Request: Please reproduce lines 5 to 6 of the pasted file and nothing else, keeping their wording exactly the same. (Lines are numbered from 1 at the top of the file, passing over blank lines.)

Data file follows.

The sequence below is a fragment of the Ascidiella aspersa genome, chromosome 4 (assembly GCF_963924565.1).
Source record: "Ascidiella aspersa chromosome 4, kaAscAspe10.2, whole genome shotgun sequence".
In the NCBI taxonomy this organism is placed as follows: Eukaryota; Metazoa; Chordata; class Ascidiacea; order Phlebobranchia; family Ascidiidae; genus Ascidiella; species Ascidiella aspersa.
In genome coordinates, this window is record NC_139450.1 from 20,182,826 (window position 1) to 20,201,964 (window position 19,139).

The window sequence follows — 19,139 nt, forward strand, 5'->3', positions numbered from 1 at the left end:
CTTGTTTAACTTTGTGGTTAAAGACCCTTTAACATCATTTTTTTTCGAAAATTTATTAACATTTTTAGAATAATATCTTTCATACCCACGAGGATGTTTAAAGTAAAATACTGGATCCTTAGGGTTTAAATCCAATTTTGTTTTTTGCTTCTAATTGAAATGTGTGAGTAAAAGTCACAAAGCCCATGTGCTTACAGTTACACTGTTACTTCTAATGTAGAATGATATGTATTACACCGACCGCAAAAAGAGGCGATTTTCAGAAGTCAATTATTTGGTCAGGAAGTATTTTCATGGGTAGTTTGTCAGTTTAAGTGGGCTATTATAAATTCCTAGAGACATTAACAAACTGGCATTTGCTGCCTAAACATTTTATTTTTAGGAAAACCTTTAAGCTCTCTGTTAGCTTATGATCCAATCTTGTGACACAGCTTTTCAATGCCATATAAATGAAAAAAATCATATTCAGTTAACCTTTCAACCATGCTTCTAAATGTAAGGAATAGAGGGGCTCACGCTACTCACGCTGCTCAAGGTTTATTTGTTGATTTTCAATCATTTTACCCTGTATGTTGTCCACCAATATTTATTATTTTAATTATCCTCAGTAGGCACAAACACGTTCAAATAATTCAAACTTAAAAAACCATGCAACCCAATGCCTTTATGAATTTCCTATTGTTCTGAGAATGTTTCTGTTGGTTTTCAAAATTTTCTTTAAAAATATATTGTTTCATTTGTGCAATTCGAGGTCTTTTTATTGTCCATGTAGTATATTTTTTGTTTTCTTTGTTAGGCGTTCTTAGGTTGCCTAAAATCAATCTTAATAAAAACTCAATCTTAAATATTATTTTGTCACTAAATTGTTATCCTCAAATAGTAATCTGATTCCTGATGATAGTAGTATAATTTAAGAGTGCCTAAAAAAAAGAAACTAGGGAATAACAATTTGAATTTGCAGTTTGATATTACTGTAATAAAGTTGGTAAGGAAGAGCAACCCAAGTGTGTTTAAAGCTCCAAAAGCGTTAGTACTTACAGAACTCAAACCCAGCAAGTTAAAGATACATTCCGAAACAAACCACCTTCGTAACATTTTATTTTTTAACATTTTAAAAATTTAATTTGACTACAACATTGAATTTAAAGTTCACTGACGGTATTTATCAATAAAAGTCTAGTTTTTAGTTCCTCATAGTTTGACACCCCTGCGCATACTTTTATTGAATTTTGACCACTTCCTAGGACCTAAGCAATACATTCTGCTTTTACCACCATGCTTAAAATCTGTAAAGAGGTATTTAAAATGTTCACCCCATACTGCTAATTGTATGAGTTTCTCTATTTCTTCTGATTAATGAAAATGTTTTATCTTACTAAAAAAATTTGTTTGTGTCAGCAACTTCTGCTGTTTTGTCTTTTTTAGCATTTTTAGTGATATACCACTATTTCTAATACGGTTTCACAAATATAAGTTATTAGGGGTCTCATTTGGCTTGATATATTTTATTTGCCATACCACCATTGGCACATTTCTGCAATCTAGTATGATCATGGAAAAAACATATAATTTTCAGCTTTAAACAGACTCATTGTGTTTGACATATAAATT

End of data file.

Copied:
The window sequence follows — 19,139 nt, forward strand, 5'->3', positions numbered from 1 at the left end:
CTTGTTTAACTTTGTGGTTAAAGACCCTTTAACATCATTTTTTTTCGAAAATTTATTAACATTTTTAGAATAATATCTTTCATACCCACGAGGATGTTTAAAGTAAAATACTGGATCCTTAGGGTTTAAATCCAATTTTGTTTTTTGCTTCTAATTGAAATGTGTGAGTAAAAGTCACAAAGCCCATGTGCTTACAGTTACACTGTTACTTCTAATGTAGAATGATATGTATTACACCGACCGCAAAAAGAGGCGATTTTCAGAAGTCAATTATTTGGTCAGGAAGTATTTTCATGGGTAGTTTGTCAGTTTAAGTGGGCTATTATAAATTCCTAGAGACATTAACAAACTGGCATTTGCTGCCTAAACATTTTATTTTTAGGAAAACCTTTAAGCTCTCTGTTAGCTTATGATCCAATCTTGTGACACAGCTTTTCAATGCCATATAAATGAAAAAAATCATATTCAGTTAACCTTTCAACCATGCTTCTAAATGTAAGGAATAGAGGGGCTCACGCTACTCACGCTGCTCAAGGTTTATTTGTTGATTTTCAATCATTTTACCCTGTATGTTGTCCACCAATATTTATTATTTTAATTATCCTCAGTAGGCACAAACACGTTCAAATAATTCAAACTTAAAAAACCATGCAACCCAATGCCTTTATGAATTTCCTATTGTTCTGAGAATGTTTCTGTTGGTTTTCAAAATTTTCTTTAAAAATATATTGTTTCATTTGTGCAATTCGAGGTCTTTTTATTGTCCATGTAGTATATTTTTTGTTTTCTTTGTTAGGCGTTCTTAGGTTGCCTAAAATCAATCTTAATAAAAACTCAATCTTAAATATTATTTTGTCACTAAATTGTTATCCTCAAATAGTAATCTGATTCCTGATGATAGTAGTATAATTTAAGAGTGCCTAAAAAAAAGAAACTAGGGAATAACAATTTGAATTTGCAGTTTGATATTACTGTAATAAAGTTGGTAAGGAAGAGCAACCCAAGTGTGTTTAAAGCTCCAAAAGCGTTAGTACTTACAGAACTCAAACCCAGCAAGTTAAAGATACATTCCGAAACAAACCACCTTCGTAACATTTTATTTTTTAACATTTTAAAAATTTAATTTGACTACAACATTGAATTTAAAGTTCACTGACGGTATTTATCAATAAAAGTCTAGTTTTTAGTTCCTCATAGTTTGACACCCCTGCGCATACTTTTATTGAATTTTGACCACTTCCTAGGACCTAAGCAATACATTCTGCTTTTACCACCATGCTTAAAATCTGTAAAGAGGTATTTAAAATGTTCACCCCATACTGCTAATTGTATGAGTTTCTCTATTTCTTCTGATTAATGAAAATGTTTTATCTTACTAAAAAAATTTGTTTGTGTCAGCAACTTCTGCTGTTTTGTCTTTTTTAGCATTTTTAGTGATATACCACTATTTCTAATACGGTTTCACAAATATAAGTTATTAGGGGTCTCATTTGGCTTGATATATTTTATTTGCCATACCACCATTGGCACATTTCTGCAATCTAGTATGATCATGGAAAAAACATATAATTTTCAGCTTTAAACAGACTCATTGTGTTTGACATATAAATT